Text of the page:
They, therefore, need not the light of sun and moon; for(4355) the δόξα of God and the Lamb itself fill them with light.(4356) Here where, indeed, the description implies that the δόξα τοῦ θεοῦ corresponds to the sun, and that of the Lamb to the moon,(4357) it does not follow that the same distinction is made also in Revelation 21:11,(4358) because there it is only a φωστήρ that is mentioned, viz., the δόξα τ. θ. appears as φωστήρ, because it φωτίζωι (Revelation 21:23).

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Meyer, Heinrich. "Commentary on Revelation 21:22". Heinrich Meyer's Critical and Exegetical Commentary on the New Testament. https://www.studylight.org/commentaries/hmc/revelation-21.html. 1832.

Matthew Poole's English Annotations on the Holy Bible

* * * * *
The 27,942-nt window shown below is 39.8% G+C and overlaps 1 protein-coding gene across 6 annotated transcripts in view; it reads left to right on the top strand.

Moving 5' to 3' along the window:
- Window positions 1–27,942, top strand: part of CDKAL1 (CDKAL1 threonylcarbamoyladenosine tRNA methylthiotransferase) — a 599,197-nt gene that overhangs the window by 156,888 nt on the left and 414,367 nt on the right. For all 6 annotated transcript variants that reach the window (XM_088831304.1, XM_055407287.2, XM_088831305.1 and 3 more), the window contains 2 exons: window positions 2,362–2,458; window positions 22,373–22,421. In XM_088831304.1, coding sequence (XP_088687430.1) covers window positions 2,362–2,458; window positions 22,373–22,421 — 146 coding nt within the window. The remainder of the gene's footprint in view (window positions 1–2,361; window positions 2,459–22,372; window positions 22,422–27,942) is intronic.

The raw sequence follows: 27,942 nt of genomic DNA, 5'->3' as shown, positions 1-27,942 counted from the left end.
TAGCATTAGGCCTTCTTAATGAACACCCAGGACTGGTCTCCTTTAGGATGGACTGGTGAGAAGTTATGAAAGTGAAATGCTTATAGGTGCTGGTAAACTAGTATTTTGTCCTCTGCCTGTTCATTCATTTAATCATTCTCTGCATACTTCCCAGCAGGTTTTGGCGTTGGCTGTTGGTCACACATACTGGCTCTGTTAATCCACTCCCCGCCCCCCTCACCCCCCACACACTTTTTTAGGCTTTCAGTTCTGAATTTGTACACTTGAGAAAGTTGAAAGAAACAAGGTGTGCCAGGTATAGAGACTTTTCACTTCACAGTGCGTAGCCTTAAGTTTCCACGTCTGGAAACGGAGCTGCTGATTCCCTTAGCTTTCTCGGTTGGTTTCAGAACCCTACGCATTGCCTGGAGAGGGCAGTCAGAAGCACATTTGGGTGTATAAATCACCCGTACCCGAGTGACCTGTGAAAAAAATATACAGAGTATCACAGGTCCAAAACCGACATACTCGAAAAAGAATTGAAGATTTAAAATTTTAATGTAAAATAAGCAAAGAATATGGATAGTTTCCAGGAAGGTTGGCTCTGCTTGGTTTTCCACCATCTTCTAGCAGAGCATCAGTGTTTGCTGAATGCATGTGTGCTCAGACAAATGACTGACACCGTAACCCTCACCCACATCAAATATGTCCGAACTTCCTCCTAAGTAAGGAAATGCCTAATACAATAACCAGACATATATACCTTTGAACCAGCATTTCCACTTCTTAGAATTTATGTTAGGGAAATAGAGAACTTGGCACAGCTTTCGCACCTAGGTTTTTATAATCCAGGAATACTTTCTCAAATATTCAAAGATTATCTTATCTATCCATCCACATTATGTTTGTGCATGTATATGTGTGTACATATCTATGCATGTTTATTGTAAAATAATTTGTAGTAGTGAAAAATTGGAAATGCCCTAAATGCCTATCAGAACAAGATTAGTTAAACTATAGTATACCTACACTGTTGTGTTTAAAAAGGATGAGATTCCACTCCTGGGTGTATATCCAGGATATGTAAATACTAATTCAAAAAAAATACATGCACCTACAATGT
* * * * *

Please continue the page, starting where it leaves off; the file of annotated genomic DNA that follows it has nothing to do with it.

And I saw no temple therein: I cannot take temple so strictly here, as those who understand all this but as a description of the blessed state of the militant church, during the thousand years; but understand it of all such worship and ordinances as we serve God in, and by, in this life.

For the Lord God Almighty and the Lamb are the temple of it; the immediate fruition of God shall there supply all, God shall be all in all, 1 Corinthians 15:28. Ordinances are but perspectives, of use in this life to see God at a distance; means, whereby we know in part: there we shall see God face to face, and know him as we are known. The saints there shall want nothing, and therefore shall not need a house of prayer; they shall know perfectly, and therefore will not need any to teach them; they shall always see Christ, and so will need no sacraments whereby to remember him.

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Poole, Matthew, "Commentary on Revelation 21:22". Matthew Poole's English Annotations on the Holy Bible. https://www.studylight.org/commentaries/mpc/revelation-21.html. 1685.

Alexander MacLaren's Expositions of Holy Scripture